Ignorance is not stupidity. But to persist in ignorance and refuse to learn from those who know certainly is. Such stupidity becomes a crime when one has the power to publicise it as the two departments do with their sign along a road that is now increasingly becoming a tourist highway. Those who put up this misleading sign could have at least made an effort to learn from a historian. That having been said, it is doubtful if a government historian could have enlightened the ignorant foresters.
When I first saw this criminally misleading sign, I resolved to return with a can of spray paint to disfigure it. My crime is, despite having gone back once more, that I did not. I now feel I am as guilty of propagating falsehood as those who put up the sign in the first place.
Now recently, an English-language paper in its weekly review of books has a front page image of this same sign. The caption below reads, ‘The location of [Mohammad bin Qasim’s] own grave is disputed, but some of his soldiers are buried at Hingol, Balochistan.’ If a tourist travelling along this highway had doubted the information on the sign, readers of this newspaper are now consigned to a life of ignorance.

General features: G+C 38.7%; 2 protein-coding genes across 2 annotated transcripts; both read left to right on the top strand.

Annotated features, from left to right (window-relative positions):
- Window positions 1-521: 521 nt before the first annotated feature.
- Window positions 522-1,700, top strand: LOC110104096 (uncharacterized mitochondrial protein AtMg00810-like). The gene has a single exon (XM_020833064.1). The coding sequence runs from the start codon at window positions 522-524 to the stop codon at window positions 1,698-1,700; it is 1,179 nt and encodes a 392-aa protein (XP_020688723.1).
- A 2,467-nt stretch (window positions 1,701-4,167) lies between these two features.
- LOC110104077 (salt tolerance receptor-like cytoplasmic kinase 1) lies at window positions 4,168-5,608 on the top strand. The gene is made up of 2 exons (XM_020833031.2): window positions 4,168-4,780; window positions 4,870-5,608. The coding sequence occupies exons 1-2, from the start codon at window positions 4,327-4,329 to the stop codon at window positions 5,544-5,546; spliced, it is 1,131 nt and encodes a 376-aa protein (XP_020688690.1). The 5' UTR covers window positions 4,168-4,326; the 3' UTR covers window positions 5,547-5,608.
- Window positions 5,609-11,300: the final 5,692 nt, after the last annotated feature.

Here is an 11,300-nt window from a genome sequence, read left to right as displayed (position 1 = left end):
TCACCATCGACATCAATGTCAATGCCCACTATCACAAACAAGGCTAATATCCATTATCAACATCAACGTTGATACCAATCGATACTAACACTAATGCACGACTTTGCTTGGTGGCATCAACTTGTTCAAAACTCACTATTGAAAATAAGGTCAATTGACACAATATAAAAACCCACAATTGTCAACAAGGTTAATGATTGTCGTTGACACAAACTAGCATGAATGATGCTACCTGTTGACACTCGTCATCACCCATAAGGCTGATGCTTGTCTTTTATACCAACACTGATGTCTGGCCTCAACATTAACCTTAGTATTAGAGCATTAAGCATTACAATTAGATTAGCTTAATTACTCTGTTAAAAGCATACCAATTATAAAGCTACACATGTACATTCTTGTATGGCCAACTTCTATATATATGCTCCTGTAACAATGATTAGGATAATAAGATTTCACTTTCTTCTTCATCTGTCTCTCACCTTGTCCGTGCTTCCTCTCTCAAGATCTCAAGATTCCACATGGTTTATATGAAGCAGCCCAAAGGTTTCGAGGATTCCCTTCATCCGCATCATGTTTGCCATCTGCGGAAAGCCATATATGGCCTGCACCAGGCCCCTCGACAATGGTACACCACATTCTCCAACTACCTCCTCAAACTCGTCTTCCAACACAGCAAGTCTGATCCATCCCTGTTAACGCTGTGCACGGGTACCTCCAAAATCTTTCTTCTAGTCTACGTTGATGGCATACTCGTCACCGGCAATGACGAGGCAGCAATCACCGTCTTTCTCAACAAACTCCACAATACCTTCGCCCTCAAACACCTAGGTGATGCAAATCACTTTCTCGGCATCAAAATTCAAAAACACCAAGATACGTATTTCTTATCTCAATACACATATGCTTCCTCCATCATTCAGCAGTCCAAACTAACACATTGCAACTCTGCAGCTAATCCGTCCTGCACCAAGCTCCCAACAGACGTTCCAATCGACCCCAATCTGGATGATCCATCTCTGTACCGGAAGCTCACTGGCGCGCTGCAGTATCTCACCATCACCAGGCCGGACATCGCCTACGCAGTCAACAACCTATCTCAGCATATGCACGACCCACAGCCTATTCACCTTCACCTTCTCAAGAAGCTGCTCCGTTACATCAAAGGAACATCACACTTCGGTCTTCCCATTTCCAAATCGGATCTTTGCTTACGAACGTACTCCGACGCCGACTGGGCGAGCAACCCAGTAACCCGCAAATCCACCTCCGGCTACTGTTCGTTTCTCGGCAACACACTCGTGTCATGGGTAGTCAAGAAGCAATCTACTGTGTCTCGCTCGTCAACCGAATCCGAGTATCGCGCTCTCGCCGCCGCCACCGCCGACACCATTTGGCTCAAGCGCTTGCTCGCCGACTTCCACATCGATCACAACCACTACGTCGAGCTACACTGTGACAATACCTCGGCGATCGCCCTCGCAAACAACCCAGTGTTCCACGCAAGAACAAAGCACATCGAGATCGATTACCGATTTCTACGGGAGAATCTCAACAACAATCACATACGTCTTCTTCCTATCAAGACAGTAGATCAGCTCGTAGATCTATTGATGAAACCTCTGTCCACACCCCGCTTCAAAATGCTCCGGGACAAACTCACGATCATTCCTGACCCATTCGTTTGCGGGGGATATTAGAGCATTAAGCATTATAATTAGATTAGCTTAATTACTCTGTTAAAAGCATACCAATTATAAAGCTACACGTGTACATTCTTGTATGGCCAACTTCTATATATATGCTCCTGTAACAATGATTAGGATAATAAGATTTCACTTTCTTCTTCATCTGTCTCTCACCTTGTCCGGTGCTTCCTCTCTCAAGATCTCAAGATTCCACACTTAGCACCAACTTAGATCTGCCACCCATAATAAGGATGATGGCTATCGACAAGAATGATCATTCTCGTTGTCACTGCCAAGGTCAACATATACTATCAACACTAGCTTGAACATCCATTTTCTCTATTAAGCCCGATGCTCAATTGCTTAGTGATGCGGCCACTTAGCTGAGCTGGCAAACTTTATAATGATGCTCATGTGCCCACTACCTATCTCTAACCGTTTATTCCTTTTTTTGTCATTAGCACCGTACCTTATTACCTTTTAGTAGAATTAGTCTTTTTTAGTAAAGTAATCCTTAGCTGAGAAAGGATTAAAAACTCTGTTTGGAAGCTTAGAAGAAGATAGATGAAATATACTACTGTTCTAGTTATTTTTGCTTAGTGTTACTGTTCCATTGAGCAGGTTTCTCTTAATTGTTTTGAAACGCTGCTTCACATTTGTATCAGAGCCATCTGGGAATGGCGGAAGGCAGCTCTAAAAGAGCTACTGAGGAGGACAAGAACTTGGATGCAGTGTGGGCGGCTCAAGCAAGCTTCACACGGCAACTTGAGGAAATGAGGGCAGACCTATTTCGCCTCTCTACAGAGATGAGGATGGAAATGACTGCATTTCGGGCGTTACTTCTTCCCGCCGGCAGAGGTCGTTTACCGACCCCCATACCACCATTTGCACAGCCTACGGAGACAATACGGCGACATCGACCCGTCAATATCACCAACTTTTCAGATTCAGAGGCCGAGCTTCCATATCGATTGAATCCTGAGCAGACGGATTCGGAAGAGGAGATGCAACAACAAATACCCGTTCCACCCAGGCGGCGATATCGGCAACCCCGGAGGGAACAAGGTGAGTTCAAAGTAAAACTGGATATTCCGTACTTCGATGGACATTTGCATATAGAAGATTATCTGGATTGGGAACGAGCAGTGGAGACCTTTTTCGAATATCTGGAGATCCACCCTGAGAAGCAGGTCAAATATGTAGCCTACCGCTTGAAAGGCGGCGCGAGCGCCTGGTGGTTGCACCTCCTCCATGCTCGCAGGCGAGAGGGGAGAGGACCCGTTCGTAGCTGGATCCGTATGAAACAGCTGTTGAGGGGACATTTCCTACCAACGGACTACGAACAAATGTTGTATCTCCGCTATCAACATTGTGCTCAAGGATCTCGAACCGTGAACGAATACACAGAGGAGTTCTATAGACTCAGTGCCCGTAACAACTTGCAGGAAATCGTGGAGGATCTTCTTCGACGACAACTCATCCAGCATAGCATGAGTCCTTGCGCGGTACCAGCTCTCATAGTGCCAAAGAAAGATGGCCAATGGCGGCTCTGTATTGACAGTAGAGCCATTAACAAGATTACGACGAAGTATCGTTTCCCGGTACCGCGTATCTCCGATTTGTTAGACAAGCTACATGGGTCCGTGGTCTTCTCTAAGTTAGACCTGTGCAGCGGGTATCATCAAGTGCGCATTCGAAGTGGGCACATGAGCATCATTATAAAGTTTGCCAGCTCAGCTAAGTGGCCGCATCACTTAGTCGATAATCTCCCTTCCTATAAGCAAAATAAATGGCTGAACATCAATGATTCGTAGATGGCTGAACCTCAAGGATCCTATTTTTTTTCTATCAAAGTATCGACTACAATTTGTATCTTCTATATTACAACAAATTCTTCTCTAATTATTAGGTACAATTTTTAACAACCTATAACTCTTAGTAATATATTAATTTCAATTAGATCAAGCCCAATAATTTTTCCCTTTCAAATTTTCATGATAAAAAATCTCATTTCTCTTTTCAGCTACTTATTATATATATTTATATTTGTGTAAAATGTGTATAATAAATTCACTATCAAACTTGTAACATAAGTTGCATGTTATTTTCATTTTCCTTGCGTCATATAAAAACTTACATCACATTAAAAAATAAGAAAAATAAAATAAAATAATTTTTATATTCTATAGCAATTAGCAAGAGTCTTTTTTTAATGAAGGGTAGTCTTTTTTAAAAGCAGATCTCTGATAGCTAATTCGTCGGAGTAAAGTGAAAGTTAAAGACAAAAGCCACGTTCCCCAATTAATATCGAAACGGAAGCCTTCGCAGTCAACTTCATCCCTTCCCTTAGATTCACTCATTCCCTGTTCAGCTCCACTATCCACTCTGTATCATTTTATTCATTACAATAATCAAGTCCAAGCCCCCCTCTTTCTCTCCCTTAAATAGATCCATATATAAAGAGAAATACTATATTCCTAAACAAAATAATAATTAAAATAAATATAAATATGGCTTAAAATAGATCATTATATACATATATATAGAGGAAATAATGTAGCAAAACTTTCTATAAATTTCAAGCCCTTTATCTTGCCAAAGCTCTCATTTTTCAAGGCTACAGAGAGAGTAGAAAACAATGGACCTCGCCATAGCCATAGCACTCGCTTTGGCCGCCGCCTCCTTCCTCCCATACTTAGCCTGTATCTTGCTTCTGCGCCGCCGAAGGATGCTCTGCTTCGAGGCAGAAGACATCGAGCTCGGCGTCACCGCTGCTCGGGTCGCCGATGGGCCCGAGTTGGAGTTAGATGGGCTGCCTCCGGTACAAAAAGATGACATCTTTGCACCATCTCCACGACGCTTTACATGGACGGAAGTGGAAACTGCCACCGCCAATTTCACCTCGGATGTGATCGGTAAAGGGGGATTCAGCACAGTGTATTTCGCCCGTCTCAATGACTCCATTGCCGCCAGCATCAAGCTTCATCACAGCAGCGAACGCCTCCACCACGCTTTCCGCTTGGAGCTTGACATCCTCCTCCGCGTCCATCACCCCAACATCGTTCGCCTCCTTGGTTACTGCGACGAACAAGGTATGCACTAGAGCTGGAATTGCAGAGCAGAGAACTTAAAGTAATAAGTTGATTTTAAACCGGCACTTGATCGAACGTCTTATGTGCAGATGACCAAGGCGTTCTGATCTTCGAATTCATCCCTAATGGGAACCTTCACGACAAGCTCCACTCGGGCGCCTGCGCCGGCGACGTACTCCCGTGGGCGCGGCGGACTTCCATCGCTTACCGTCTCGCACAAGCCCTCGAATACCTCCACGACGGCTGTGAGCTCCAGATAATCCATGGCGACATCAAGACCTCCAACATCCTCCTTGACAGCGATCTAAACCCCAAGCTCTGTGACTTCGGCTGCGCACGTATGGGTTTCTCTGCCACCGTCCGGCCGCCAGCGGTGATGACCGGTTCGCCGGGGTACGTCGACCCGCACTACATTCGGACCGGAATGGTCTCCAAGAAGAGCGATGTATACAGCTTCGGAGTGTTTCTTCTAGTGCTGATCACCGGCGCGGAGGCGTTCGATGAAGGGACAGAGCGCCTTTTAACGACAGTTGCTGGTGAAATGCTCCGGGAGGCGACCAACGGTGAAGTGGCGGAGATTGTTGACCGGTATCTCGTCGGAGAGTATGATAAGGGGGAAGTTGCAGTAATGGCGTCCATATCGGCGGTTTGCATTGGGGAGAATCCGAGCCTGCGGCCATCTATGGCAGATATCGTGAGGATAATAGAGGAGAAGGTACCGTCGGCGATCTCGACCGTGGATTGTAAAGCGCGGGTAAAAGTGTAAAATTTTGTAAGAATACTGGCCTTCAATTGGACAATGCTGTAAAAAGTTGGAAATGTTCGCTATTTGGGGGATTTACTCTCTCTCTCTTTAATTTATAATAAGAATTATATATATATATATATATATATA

But if you think this is bad enough, consider what we have on the top of the Ormara hammerhead. On the road leading to the naval mess, there is something like an old-fashioned milestone. The side you see as you face west has a rendition of Alexander to show that he went this way. The other side has Mohammad bin Qasim. The navy firmly believes that a very poor, barely traversable coastal road was the main highway through the region.
On my 2013 visit to Ormara, a naval officer asked me to write them a short note on the Greek general he called Ormur. In his pronunciation, the letter r in both syllables was palatal -- a sound that does not exist in Greek! It turned out that the navy was on the verge of raising a statue of this ‘famous general from Alexander’s army’ after whom Ormara was named!
I asked him where he had got the name of this famous general and he said it was common knowledge in Ormara. I cannot expect some poor semi-literate Ormara romantic to be literate in history, but I would like to believe that a commissioned officer of the navy would at least read up before going ahead to commemorate General Ormur.
My frantic vociferation fortunately paid off, and when I returned in January 2014 the statue had not been erected. It stood scrapped, so I was told. However, three years is a long time for General Ormur Ali Khan Naqshbandi (or whatever they want to call him) to be reincarnated. I wonder if on some crossing in the naval base he is already riding his dray horse, sword arm flashing with a raised Arab or Mughal style scimitar, Hun helmet covering his shorn pate with a cascade of long, dark Taliban hair below.
Or he could be shown with a nicely trimmed beard and turban holding aloft a banner with the crescent of Islam. If Alexander can be posthumously converted to the one and only true religion (as indeed I have been told on two different occasions), surely Ormur is also a worthy candidate for his soul to be saved.